While I am the new President and CEO of United Spinal Association, neither I nor United Spinal are new to a commitment to racial equity and diversity inclusion.
For years the focus of my work with my past employer, The Coca-Cola Company, was inclusiveness and intersectionality with disabilities and a wide spectrum of diversity. United Spinal, itself was born from the undying commitment of a diverse group of veterans, who fought for equitable treatment from a government and country which they had defended and given so freely and so much of themselves.
But no matter how strong our past commitments, events of the recent past, demand deeper soul searching from every American and every organization, to do more. Black History Month takes on increased value this year as we reassess our commitments to our fellow citizens and communities of color.
Black History Month began as a wake-up call to everyone by one man armed with an historical truth, Dr. Carter G. Woodson, that the contributions of Black Americans and the black experience was being excluded from America’s educational system. As the Association for the Study of African American Life and History, which Dr. Woodson founded, succinctly framed the initial idea for Black History Week, the predecessor of today’s month-long celebration, “a special time for us to collectively celebrate our racial pride as well as collectively assess white America’s commitment to its professed ideals of freedom.”
James Weisman, my predecessor and our General Counsel, laid down a lasting marker in concrete commitments to communities of color, “As Americans celebrate the heroism of essential workers during the COVID-19 crisis, many of whom are ethnic minorities, we must demand systemic change to address the disproportionate lack of access to healthcare, loss of life and rate of arrest and incarceration in their communities. We call on the US Congress to conduct hearings to expose systemic racism and discrimination, propose equitable solutions to systemic problems and address the specific problem of racism and disability discrimination in law enforcement.”
Our long serving Board of Directors member and Vice Chairwoman, Carmen Jones, hosted a wide-ranging webinar on race and disability. And our free monthly magazine, New Mobility, also covered the topic in its August 2020 edition.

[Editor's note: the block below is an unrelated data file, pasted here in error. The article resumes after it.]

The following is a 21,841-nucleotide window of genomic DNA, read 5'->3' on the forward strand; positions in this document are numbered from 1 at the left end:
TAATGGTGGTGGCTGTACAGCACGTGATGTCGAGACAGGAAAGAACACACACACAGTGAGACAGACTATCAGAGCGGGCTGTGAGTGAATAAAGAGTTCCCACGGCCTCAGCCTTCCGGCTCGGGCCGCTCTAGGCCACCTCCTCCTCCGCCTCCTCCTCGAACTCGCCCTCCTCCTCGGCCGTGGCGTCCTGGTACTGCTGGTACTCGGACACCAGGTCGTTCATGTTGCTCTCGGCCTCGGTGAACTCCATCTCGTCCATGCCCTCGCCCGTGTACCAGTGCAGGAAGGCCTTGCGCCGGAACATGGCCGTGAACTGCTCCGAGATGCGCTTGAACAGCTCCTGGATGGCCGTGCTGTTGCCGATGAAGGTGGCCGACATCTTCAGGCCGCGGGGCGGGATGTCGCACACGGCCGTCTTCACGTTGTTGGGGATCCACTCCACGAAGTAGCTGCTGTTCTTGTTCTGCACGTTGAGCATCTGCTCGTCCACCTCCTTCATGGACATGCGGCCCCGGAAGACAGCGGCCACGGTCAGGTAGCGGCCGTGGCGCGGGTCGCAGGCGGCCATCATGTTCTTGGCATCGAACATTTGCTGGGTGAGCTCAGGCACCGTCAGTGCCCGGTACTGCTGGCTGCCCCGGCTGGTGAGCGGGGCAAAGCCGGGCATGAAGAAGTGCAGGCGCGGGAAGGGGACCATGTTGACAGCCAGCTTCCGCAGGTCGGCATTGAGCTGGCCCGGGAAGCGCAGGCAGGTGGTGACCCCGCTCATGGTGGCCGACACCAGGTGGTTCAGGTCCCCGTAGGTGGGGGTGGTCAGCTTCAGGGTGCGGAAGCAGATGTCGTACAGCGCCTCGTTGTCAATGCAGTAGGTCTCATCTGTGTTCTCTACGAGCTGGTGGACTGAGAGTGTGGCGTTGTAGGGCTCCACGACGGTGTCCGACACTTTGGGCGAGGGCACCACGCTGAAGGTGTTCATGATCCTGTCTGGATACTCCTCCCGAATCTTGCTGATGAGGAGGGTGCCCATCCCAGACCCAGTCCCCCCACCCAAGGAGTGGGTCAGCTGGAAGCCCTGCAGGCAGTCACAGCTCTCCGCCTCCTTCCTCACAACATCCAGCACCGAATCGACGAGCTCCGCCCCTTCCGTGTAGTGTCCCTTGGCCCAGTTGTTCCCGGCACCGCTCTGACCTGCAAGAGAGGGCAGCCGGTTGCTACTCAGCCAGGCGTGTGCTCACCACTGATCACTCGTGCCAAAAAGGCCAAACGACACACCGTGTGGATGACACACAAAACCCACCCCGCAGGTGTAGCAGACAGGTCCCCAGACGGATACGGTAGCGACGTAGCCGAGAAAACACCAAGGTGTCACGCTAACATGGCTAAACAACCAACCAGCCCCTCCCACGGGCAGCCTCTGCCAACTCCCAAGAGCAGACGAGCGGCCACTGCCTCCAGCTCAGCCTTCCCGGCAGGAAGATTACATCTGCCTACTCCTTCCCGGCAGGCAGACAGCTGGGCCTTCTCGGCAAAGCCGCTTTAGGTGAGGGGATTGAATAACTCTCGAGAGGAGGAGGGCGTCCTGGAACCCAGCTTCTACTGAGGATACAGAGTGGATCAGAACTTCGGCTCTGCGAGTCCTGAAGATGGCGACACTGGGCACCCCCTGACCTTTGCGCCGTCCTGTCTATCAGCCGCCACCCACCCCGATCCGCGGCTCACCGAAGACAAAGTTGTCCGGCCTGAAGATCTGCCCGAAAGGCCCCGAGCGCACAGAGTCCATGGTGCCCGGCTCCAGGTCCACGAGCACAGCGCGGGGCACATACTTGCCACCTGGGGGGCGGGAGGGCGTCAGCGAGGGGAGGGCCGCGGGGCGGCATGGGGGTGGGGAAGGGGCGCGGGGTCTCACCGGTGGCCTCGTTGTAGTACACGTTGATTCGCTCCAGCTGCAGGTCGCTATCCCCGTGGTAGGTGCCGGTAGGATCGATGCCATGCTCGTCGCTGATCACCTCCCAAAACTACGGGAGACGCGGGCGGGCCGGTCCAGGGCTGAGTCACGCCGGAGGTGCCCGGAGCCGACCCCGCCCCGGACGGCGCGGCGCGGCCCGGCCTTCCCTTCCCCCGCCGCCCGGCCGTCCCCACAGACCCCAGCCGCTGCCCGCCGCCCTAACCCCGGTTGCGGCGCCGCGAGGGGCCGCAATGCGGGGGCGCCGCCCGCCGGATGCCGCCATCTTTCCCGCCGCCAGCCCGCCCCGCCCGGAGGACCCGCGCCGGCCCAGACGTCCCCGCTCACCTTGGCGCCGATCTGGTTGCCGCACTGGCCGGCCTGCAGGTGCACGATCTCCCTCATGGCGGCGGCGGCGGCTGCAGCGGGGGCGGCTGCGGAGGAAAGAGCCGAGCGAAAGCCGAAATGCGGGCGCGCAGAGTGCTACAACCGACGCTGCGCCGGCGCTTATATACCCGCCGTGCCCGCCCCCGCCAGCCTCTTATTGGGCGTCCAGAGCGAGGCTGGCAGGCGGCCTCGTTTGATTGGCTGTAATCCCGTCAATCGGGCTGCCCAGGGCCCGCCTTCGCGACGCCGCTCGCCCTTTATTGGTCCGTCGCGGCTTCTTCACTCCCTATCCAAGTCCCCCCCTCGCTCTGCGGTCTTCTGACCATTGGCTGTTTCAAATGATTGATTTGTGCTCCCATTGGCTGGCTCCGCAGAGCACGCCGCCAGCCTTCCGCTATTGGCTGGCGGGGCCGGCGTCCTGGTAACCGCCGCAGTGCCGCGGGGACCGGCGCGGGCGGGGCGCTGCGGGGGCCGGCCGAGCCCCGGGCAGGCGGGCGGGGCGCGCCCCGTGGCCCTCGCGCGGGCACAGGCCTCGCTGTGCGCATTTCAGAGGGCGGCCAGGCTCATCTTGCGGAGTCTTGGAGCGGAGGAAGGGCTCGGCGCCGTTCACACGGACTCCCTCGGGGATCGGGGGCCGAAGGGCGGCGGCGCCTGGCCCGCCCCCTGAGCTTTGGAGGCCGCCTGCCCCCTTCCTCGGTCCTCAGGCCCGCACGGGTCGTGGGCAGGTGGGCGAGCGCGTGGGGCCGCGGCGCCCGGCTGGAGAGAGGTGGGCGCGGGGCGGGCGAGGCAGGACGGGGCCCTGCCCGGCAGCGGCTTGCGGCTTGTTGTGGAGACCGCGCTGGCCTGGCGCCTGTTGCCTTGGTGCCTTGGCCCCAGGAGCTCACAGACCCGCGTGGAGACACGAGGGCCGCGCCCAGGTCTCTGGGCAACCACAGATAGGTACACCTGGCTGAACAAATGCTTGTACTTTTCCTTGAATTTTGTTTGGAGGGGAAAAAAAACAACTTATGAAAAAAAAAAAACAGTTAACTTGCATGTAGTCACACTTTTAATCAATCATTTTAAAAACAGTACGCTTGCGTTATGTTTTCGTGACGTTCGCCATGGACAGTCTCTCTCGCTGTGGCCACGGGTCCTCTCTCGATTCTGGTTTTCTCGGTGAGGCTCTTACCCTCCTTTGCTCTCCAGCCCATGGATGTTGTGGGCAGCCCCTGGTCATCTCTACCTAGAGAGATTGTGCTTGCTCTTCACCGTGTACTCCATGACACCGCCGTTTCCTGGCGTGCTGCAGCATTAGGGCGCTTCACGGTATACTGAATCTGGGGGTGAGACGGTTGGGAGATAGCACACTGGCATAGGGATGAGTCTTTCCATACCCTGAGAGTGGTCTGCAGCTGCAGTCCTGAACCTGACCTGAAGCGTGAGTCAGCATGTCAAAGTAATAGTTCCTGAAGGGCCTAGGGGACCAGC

Those of us with a disability realize that freedom, independence, and all that springs from those values are often won millimeter by millimeter over extended periods of time. Indeed, one’s disability teaches patience. But we also know, when we combine our individual progress into a collective force, it takes on renewed power and recognition. This Black History Month, we mutually pledge to renew our commitments to equity in diversity and we do so heeding the lessons of giants like, Carter Woodson.
For while today, it is evident, Dr. Woodson was a visionary, let us never forget that all Black History Month accomplishes today, began with his sincere commitment to a single idea, setting the record straight about Black contributions to our collective history. As a teacher, let us always remember the lesson he left for each of us, that from the seed of an idea, great trees of productivity can grow. And that if we each do our part, greater returns will inevitably flow.
Whether it is a personal goal of yours or a goal of an entire organization, like United Spinal, combine Dr. Woodson’s vision, his commitment to a tangible idea, his ability to lead through teaching others, along with a healthy dose of practicality and you have a recipe for success. Dr. Woodson put it best, “A teacher in a rural school takes up a penny collection among her forty pupils and adds a twenty-five cents or a dollar and sends it to the national office in Washington. The amount contributed is small, but the lesson in self-help may be far-reaching. Years hence the pupils who gave only a penny each may give thousands to a worthy cause.” We at United Spinal will constantly strive to be worthy of Dr. Woodson’s relentless spirit.
—Vincenzo Piscopo, President & CEO, United Spinal Association